I am wondering how effective would be an inline system for thickness measurement of diffuse plastic samples based on light attenuation. Sample thickness woud be in the order of a few mm. I know that there are several other optical solutions for thickness measurement on the market, but I did not find solutions employing this method.

The idea would be shining a laser light straight onto the sample, and measuring the transmitted light with a photodiode on the other side of the sample. According to Beer-Lambert law I expect the absorbance is $A=ln(I/I_0)=-\alpha\cdot t$, where $I$ is the transmitted intensity, $I_0$ is incident intensity, $\alpha$ is the absorption coefficient, and $t$ is object thickess. $A$ is measured directly by a photodiode. I was thinking about measuring $\alpha$ by measuring $A$ on samples of different known thicknesses and fitting the resulting straight line.

Of course, one big issue is scattering. One way would be to use an integrating sphere on the detector side so to collect all transmitted light, including the scattered one.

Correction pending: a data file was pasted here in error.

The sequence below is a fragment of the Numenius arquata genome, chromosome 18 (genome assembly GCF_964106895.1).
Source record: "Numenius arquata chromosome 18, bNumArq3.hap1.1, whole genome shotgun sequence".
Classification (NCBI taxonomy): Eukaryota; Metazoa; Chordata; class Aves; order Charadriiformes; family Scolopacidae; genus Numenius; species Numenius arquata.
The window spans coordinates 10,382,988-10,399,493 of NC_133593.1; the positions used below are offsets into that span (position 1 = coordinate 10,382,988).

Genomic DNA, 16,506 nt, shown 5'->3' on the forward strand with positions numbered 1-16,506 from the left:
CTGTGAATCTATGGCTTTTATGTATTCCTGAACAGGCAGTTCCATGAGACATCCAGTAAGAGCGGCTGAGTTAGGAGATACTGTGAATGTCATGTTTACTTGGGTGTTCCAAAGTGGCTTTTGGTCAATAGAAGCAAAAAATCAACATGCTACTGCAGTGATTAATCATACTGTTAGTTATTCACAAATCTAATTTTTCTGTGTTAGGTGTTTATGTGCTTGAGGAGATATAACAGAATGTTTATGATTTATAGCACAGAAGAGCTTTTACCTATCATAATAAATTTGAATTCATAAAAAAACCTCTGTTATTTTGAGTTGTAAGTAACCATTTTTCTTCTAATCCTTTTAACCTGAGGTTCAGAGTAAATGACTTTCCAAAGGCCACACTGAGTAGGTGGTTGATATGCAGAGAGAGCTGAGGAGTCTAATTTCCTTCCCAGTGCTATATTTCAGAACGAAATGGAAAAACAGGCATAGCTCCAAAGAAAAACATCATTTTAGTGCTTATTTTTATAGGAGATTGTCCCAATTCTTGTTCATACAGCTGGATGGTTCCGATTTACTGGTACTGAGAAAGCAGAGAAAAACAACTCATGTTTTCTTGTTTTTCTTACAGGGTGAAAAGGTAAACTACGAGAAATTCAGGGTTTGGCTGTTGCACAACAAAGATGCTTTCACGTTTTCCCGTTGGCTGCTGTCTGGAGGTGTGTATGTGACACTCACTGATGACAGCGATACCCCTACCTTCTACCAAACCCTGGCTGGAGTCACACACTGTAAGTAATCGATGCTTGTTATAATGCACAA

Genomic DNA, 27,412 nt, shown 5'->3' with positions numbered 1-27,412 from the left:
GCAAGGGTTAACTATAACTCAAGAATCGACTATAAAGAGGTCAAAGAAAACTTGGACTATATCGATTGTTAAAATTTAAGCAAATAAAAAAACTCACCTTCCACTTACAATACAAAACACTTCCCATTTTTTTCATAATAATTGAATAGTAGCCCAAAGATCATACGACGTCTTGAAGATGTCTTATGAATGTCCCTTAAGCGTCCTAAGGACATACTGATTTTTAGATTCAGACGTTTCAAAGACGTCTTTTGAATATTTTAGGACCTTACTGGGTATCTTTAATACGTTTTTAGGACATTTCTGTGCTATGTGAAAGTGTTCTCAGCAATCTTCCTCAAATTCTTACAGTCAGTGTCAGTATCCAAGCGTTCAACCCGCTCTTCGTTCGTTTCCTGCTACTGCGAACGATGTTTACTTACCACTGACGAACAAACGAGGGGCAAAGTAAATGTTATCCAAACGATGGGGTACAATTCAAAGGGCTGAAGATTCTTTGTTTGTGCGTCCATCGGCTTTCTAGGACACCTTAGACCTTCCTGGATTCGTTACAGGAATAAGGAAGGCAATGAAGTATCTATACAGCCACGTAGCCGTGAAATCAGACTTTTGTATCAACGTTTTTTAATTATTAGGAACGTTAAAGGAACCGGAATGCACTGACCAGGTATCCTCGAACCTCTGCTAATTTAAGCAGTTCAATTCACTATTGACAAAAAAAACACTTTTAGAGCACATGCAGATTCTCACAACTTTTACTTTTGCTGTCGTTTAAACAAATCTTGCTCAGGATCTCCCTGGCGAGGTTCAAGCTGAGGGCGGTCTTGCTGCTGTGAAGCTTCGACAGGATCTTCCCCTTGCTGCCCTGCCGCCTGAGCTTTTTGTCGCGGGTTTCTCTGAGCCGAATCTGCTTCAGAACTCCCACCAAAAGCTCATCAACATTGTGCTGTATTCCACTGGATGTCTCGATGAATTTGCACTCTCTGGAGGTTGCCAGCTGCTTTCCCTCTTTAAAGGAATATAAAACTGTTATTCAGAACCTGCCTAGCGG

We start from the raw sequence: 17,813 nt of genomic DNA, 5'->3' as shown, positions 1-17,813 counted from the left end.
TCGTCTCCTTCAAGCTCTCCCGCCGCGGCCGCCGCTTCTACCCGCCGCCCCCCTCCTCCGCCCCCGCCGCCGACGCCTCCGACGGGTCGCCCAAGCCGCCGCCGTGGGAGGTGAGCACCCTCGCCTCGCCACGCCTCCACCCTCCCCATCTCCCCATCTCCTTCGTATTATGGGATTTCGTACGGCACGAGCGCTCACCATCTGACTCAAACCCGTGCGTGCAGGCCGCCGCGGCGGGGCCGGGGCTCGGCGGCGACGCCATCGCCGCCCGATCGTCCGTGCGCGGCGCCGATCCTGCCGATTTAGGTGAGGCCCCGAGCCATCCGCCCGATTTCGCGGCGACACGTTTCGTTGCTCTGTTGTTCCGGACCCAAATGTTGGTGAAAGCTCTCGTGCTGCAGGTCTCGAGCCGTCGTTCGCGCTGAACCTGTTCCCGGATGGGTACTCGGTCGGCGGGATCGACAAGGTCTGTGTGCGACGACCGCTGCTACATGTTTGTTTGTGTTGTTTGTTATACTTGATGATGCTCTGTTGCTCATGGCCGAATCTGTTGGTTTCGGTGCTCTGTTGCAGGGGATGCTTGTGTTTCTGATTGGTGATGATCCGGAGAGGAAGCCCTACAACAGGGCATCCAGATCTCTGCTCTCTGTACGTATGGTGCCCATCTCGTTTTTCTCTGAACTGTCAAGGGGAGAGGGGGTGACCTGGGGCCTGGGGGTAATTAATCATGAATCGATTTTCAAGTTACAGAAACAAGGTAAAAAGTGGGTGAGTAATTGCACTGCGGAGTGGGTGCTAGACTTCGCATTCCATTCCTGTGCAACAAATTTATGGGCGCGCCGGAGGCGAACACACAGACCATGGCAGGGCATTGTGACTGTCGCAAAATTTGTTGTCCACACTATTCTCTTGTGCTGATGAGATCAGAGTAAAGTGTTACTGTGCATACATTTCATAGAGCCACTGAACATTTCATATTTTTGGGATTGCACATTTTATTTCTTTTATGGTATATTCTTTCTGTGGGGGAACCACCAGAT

I searched around the internet and found virtually no systems or experiments that use this method. The only paper I found using it was this one. Is it because the result would be unreliable? What is the accuracy that one could reach with such method?

  • $\begingroup$ And would the color of the item being measured make a difference? what about surface finish like glossy, mat etc $\endgroup$
    – Solar Mike
    May 15 at 8:58
  • $\begingroup$ Yes, for sure it would make a difference in the result, depending on the chosen laser wavelength. The surface finish would be mainly glossy $\endgroup$
    – gioarma
    May 15 at 10:03
  • 1
    $\begingroup$ I could see it working within a batch of material, but needing calibration batch-to-batch. There are off-the-shelf laser or diode type "triangulating" distance sensors, designed for factory automation, which can quickly do inline "height measurement" from which thickness can be determined (either one-sided application with opposite side restrained against a fixed location, or two-sided application if that is not possible). For really fine measurements, several other optical techniques exist $\endgroup$
    – Pete W
    May 15 at 14:32


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